- Grevillea robusta
Grevillea is a diverse genus of about 360 species of evergreen flowering plants in the protea family Proteaceae, native to Australia, New Guinea, New Caledonia, and
Sulawesi. The species range from prostrate shrubs less than 0.5 m tall to trees 35 m tall. Common names include Grevillea, Spider Flower, Silky-oak and Toothbrush.
Closely related to the genus Hakea, the genus gives its name to the subfamily Grevilleoideae. Many species of grevilleas are popular garden plants, especially in Australia but also in other temperate and subtropical climates. Many grevilleas have a propensity to interbreed freely, and extensive hybridisation and selection of horticulturally desirable attributes has led to the commercial release of many cultivars. Among the best known are Grevillea 'Robyn Gordon', a small shrub up to 1.5 metres high and wide which can flower 12 months of the year in subtropical climates.
The first grevilleas collected were amongst the collections made by Joseph Banks and Daniel Solander who arrived on Captain Cook’s ship the ‘Endeavour’ in Botany Bay on 28th April 1770.
The genus was named in honour of Charles Francis Greville. (Charles Francis Greville was a British collector a very close friend of Sir Joseph
Many grevilleas were used by the aboriginal tribes for
food. A cool drink was obtained from the roots of G. nematophylla, which often sustained them in their desert
crossings. They also sucked the nectar from the flowers and made a drink by soaking the flower heads in
water. A paste was made by mashing the bark of certain grevilleas and this was used to heal
earache, spear wounds, skin sores and even rubbed on women’s breasts to induce
lactation. These pastes were also used for tribal markings. Queensland aborigines utilised the gum of G. striata as ‘cement’ and used it to attach flints to axes and
spears. Aborigines appear to have had a name for most species; these names referred mostly to their practical
uses. There are over 350 species of grevillea and the number is always
increasing. Grevillea australis is the only grevillea that occurs naturally in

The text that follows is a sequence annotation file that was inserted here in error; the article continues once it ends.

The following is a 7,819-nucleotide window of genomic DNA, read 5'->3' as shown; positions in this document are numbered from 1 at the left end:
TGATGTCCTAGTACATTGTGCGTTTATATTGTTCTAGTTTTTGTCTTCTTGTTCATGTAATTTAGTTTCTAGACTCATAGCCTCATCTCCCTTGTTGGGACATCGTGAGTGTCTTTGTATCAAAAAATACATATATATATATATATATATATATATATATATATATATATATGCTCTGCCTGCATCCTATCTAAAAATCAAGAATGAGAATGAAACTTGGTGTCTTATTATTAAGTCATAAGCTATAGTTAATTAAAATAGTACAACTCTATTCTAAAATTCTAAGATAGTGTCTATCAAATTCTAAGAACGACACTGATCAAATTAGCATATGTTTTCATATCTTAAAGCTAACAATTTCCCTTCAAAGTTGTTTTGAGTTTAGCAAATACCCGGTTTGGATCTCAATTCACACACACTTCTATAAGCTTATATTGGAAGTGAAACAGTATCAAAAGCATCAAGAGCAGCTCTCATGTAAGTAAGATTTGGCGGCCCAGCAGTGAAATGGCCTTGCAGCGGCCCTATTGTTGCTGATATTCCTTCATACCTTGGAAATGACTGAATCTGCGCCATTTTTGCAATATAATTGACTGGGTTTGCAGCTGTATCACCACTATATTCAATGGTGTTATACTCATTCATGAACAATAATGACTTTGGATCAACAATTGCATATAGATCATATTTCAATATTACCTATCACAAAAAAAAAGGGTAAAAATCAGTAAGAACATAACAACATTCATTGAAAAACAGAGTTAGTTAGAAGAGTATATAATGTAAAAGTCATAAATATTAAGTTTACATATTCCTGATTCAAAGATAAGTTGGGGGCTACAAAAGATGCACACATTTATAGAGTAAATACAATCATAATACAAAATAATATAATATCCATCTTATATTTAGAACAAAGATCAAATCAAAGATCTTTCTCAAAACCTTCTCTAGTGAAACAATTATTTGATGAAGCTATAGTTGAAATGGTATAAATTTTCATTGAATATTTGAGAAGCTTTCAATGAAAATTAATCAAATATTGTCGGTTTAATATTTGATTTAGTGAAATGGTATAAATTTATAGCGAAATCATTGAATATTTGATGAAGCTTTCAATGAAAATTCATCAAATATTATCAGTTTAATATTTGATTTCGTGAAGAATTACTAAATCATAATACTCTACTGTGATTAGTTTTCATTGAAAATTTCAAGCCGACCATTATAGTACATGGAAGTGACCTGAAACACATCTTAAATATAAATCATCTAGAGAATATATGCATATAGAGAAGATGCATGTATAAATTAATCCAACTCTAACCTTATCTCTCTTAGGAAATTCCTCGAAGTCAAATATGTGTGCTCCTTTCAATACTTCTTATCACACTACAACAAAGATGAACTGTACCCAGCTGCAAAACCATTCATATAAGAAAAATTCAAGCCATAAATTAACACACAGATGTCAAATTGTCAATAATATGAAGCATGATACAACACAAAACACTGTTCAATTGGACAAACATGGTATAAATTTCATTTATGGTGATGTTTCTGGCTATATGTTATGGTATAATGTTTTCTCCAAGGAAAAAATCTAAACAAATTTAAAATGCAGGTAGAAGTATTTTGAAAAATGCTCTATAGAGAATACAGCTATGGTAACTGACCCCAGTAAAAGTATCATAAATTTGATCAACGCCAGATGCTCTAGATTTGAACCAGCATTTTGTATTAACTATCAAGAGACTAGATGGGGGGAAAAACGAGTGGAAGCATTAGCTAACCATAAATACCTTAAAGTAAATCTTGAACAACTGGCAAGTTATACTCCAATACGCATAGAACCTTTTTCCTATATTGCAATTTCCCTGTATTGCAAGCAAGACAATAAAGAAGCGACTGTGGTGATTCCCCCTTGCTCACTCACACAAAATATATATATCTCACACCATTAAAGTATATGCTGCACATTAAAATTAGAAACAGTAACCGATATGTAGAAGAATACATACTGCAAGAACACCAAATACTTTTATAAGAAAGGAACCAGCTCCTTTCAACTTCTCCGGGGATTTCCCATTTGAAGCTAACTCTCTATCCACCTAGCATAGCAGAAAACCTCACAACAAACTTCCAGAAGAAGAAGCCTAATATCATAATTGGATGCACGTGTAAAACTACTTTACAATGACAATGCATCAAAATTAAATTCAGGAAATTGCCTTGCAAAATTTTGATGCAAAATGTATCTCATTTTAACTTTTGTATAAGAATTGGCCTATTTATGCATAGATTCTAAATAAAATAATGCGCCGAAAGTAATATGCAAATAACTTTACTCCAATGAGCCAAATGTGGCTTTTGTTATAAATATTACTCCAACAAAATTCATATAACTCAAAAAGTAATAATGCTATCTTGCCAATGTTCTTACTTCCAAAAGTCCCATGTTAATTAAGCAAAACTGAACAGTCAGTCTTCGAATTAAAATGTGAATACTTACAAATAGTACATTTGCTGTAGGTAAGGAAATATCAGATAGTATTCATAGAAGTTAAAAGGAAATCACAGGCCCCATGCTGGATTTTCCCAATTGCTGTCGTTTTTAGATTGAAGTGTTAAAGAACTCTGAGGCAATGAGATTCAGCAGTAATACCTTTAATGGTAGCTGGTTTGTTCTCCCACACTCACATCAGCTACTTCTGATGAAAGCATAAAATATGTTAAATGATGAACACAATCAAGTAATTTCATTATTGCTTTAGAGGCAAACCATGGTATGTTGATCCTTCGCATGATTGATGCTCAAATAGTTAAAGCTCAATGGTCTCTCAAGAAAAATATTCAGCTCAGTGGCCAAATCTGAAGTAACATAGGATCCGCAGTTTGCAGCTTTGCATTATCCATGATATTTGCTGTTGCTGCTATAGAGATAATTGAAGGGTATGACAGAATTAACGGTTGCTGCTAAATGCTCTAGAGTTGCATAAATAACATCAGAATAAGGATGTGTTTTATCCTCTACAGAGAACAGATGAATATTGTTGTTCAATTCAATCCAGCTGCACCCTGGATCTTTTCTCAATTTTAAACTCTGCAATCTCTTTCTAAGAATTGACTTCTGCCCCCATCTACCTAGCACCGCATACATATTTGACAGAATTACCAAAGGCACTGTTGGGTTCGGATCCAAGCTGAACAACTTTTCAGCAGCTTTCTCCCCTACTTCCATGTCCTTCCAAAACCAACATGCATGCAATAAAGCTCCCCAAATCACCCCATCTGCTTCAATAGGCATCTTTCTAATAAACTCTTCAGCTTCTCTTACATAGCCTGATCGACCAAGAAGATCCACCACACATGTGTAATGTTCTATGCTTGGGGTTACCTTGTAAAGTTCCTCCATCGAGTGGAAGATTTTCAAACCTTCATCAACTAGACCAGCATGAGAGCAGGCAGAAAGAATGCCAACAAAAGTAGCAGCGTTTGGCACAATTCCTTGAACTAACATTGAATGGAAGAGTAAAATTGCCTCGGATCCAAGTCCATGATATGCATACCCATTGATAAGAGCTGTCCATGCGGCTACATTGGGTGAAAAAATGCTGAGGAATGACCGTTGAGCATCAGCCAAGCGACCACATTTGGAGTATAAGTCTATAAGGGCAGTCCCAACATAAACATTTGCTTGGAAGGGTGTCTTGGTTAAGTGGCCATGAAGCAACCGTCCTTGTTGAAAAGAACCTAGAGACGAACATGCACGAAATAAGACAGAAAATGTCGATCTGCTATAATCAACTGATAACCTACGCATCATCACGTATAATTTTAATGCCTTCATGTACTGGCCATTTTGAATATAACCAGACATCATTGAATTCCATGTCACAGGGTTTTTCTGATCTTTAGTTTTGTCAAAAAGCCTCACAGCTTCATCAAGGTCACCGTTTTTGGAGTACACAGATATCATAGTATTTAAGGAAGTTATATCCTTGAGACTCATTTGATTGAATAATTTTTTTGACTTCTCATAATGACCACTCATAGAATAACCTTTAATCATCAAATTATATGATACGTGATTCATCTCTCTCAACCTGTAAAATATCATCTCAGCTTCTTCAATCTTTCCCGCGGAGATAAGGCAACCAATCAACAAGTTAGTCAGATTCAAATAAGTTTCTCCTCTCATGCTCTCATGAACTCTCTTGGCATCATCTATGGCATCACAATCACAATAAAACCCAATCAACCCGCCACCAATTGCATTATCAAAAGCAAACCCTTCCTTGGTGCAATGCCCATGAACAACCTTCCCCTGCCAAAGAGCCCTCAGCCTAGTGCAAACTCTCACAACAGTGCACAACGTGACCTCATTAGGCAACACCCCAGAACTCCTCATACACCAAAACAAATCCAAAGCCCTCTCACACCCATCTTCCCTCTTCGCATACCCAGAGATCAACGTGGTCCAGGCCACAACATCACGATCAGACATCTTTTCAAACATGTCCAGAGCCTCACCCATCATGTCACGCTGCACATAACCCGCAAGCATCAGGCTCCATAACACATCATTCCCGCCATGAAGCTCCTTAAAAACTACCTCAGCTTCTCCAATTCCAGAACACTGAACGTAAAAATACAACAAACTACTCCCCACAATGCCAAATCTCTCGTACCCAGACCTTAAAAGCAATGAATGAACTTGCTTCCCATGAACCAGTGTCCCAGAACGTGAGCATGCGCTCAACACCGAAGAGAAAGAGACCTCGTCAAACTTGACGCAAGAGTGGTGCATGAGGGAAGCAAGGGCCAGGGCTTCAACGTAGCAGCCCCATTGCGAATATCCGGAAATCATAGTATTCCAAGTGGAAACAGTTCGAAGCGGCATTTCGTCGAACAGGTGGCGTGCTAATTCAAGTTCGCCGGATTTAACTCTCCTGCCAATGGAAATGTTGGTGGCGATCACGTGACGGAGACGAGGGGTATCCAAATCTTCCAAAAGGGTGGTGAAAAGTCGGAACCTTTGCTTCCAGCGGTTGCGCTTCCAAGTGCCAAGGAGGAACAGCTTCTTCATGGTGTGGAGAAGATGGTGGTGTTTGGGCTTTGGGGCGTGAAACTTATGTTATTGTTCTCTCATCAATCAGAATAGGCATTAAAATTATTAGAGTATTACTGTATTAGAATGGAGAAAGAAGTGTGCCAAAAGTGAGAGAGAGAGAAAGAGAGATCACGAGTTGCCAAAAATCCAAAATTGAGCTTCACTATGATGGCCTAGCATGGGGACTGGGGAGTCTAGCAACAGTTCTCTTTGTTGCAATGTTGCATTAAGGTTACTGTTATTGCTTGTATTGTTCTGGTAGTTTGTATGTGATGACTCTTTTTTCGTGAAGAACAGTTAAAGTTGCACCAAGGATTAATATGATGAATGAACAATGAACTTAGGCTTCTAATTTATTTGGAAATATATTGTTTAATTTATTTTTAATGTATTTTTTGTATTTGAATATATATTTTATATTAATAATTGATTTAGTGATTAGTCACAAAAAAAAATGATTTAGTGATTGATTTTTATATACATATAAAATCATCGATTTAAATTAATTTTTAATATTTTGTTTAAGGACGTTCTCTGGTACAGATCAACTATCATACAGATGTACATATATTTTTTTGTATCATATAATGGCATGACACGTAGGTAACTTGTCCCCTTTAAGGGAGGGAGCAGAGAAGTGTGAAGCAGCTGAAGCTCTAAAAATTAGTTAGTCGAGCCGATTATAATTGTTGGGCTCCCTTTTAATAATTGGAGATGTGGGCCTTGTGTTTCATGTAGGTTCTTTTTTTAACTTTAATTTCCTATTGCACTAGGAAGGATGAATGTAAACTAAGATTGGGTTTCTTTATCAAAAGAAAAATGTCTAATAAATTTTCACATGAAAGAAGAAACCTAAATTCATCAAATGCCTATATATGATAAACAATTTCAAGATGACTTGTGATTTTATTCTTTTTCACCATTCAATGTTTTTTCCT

Grevillea robusta, commonly known as the southern silky oak or
Silky-oak, or Australian Silver-oak, is the largest species in the genus
Grevillea. It is a native of eastern coastal Australia, in riverine, subtropical and dry rainforest environments receiving more than 1,000 mm per year of average
rainfall. It is a fast growing evergreen tree, between 18-35 m tall with dark green delicately dented bipinnatifid leaves reminiscent of a fern
frond. It is the largest plant in the Grevillea genus, reaching diameters in excess of one
metre. These leaves are generally 15-30 cm long with greyish white or rusty
undersides. Its flowers are golden-orange bottlebrush-like blooms, between 8-15 cm
long, in the spring, on a 2-3 cm long stem and are used for honey production. The seeds mature in late winter to early
spring, fruiting on dark brown leathery dehiscent follicles, about 2 cm long, with one or two
flat, winged seeds.
The flowers are edible. They are one of the richest sources of
nectar. This can be sucked directly from the flowers, shaken into a bowl or washed out in a small quantity of
water. The nectar falls in showers when the flowers are shaken. The plant yields small quantities of a gum
resin. The leaves contain rutin, though quantities are not specified. Intense yellow and green dyes are obtained from the
This tree is one of the most important reafforestation trees in
Nepal. This species is more resistant than other members of the genus to root-rotting
fungus, it is sometimes used as a rootstock for the more susceptible species. Grevillea robusta
(Southern Silky Oak) is also grown in plantations in South Africa. It is the best tree which can be used for fencing and it is one of the fastest growing
Wood - strong, silky textured, light, easily split, durable but
porous. Before the advent of aluminium, the timber from this tree was widely used for external window joinery as it is resistant to
rotting. It was also popular for making furniture in Australia.
There are severe restrictions on the harvesting of this tree now as the number of trees became
Some Grevillea species may cause allergic contact
dermatitis to humans. There are a number of reports in the literature of allergic contact dermatitis as a result of exposure to the sawdust and plant parts of Grevillea robusta.